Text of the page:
Mental Strength for in and out of the Ring
Firstly, the mental aspect of competition is one of the most essential lessons any human being could ever learn. It is not just to keep you at the top of your game in any sport or activity but will teach you more about your own brain and how to control your reactions mentally went under a stress situation.
The two challenges most people face when looking at a competition is fear, fear of the unknown.
The other one is anticipation, otherwise known as the ‘what if’ factor.
Both are somewhat related and yet can trigger equally disappointing results both mentally and on the mats/playing field.
The problem with fear is not that you have it, it’s that it is never the best decision making circumstance for complex situations. Fear has a place in all of our lives if you were being chased by a lion, fear would be your adrenal response telling you to either fight or flight hopefully you chose the latter. Fear is a great decision maker when the decisions are few. If you can imagine being chased by a lion, the only thing going through your brain would probably be something along the lines of “run! run! run! run! run!” Which is exactly what you would want to be doing. However when dealing with complex situations which require complex decision-making sometimes in a fast-paced environment fear is not your best ally here.
Anticipation can fatigue the brain and draw you into a situation that you are too mentally tired to respond to. Often athletes complain that they were up all night before a big event thinking about the ‘what if’ factors. Often as you enter the ring you’ve played out so many scenarios in your head that you can’t remember which one is the best for this particular circumstance or competitor.
Mentally as you enter the ring you should be excited and motivated to get in and do your very best. You should also be happy to be competing. Often this is an overlooked attitude and athletes don’t enjoy the moments they have on the match until later.
So how do we get from Fear in Anticipations to Happy and Excited?
Well, as the saying goes perfect practice makes perfect! That just means that if you want to have a strong and stable mindset you need to practice and drill and exercise and do everything you can with the exact same competitive mindset you want to have when you step into the ring. When you feel fear coming on it is important to recognize it and see it for what it is. If you want to change course you should probably know where you already are. Just recognizing your fear for what it is will build confidence in you the exercise of pushing the fear back and focussing on the excitement will allow you to build more more confidence as you do in practice. Also, consider this, How many times have you done these moves? How many times have you practised these exact techniques? Has your coach and teammates prepared you for this event? If you can confidently answer “YES” in all these situations you can walk yourself back from that fear sensation to a place where you can better make decisions.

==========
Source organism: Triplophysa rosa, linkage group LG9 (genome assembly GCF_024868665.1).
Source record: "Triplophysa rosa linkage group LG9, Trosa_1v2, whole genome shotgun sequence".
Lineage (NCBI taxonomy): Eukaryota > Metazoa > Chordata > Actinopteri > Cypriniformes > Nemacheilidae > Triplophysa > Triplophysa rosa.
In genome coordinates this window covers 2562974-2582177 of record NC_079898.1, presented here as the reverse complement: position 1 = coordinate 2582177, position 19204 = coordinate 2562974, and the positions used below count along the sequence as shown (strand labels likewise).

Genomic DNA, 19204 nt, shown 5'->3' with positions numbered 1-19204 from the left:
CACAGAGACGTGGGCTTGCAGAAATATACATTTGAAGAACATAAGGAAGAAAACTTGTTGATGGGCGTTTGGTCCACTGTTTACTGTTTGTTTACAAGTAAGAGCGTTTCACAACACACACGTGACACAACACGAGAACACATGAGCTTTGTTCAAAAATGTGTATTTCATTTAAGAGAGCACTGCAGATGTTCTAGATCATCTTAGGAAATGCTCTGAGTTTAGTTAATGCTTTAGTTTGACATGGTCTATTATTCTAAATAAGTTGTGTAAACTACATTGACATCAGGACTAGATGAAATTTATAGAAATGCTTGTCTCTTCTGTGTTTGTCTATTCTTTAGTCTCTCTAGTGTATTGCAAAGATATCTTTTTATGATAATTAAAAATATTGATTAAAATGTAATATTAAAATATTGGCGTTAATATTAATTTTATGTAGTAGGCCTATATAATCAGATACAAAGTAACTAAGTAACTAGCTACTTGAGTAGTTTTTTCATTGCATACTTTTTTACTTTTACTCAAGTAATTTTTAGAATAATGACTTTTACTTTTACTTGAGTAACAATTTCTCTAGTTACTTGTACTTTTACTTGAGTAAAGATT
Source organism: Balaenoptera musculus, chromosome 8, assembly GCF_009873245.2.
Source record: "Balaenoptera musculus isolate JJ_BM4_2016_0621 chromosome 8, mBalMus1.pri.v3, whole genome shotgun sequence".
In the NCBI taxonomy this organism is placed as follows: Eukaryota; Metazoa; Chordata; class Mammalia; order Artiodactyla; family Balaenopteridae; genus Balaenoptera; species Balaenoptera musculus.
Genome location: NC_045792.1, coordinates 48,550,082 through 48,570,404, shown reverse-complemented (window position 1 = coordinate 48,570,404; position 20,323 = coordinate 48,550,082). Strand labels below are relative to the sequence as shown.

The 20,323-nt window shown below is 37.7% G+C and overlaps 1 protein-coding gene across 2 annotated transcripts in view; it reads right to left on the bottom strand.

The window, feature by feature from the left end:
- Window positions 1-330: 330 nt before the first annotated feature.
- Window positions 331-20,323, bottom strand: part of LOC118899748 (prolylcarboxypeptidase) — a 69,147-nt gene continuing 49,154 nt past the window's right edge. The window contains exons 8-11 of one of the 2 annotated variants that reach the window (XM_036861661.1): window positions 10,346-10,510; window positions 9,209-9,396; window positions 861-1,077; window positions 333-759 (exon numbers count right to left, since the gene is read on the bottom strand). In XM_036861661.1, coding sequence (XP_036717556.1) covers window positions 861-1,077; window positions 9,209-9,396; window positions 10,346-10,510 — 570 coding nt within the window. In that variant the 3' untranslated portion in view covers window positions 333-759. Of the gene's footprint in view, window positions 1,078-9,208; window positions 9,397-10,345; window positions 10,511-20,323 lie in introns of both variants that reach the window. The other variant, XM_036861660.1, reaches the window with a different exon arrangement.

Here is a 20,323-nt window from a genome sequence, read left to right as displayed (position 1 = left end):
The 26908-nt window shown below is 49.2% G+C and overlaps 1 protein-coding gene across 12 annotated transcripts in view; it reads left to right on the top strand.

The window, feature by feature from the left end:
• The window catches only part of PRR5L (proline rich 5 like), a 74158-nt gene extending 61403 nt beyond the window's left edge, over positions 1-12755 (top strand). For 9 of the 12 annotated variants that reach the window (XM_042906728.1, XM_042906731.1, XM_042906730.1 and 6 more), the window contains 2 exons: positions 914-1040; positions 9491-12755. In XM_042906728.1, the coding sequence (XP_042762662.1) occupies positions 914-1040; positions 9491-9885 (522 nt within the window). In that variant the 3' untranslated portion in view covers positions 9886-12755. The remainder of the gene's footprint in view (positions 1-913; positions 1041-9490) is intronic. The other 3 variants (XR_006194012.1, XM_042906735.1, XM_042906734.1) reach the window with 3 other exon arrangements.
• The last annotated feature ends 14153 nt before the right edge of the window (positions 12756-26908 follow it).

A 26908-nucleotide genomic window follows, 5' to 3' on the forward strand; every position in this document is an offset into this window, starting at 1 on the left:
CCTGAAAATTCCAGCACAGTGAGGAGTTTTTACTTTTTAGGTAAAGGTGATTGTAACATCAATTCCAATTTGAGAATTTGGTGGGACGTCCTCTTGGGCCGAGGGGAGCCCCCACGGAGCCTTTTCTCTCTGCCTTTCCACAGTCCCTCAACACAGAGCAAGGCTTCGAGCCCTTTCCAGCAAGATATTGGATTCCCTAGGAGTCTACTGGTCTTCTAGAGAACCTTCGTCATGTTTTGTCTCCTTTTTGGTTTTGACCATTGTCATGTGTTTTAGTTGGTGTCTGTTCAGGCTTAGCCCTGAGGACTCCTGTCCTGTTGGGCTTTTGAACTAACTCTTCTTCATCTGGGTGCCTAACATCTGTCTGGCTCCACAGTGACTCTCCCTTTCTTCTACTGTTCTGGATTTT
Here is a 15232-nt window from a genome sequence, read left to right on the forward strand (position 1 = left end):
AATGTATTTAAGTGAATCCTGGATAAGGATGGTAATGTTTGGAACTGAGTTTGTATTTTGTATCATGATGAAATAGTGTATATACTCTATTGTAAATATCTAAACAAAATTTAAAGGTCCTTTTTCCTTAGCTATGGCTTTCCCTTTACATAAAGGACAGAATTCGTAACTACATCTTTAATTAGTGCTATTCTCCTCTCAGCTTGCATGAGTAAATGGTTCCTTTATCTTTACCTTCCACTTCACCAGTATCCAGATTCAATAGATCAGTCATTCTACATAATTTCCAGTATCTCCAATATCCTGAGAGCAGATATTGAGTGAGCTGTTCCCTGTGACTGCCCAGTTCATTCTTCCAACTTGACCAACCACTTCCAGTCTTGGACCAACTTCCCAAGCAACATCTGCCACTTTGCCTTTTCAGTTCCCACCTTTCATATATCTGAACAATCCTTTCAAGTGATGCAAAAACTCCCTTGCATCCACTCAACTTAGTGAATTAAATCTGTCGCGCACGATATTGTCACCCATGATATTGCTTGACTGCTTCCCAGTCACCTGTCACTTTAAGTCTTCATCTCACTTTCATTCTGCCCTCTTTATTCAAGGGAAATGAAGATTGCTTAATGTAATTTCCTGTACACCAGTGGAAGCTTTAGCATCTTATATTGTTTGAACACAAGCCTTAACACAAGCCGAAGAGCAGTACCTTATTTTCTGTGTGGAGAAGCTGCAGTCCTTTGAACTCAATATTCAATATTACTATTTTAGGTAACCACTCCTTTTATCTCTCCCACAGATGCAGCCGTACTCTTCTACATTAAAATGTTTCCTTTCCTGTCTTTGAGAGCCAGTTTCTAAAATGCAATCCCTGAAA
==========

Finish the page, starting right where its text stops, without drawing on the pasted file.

When dealing with over anticipation, the best direction is to realize that the training is already been done. You are not going to mentally think of a technique or a move or situation that you haven’t trained for in the one day or overnight circumstance right before you enter a ring. You are not going to come with up with a better answer that you have not trained in the short time before you enter the ring instead focus on the fact that you want to be there.
Look for triggers that bring you into the ‘what if’ mentality. Dismiss those triggers. Stay away from them right before a competition or before you enter a ring. Stay happy and excited and don’t allow your mind to slip into what could possibly happen only because you’ve already done the preparation for what could possibly happen. That is what your training is for!
The night before your competition the moments before you went to the mats those moments are meant to be relaxed and happy and spent focusing on things you enjoy. Happy and calm mind can fire up and be more excited as you enter the ring without taking on the anxiety they can be associated with competition. If you wouldn’t go into a ring without first physically preparing for the competition you were about to face why would you possibly enter a ring with a mentally preparing for the competition you were about to face?
In summary, think like a Champ, train like a Champ, become a Champ.
These mental exercises are like push-ups for your brain. And they won’t only help you when you’re in the ring, they can help you do better on exams in school, tough work situations, or any stressful event they can take you out of your mental game.
This is just one example of how martial arts strengthens the mind and the body, OSS!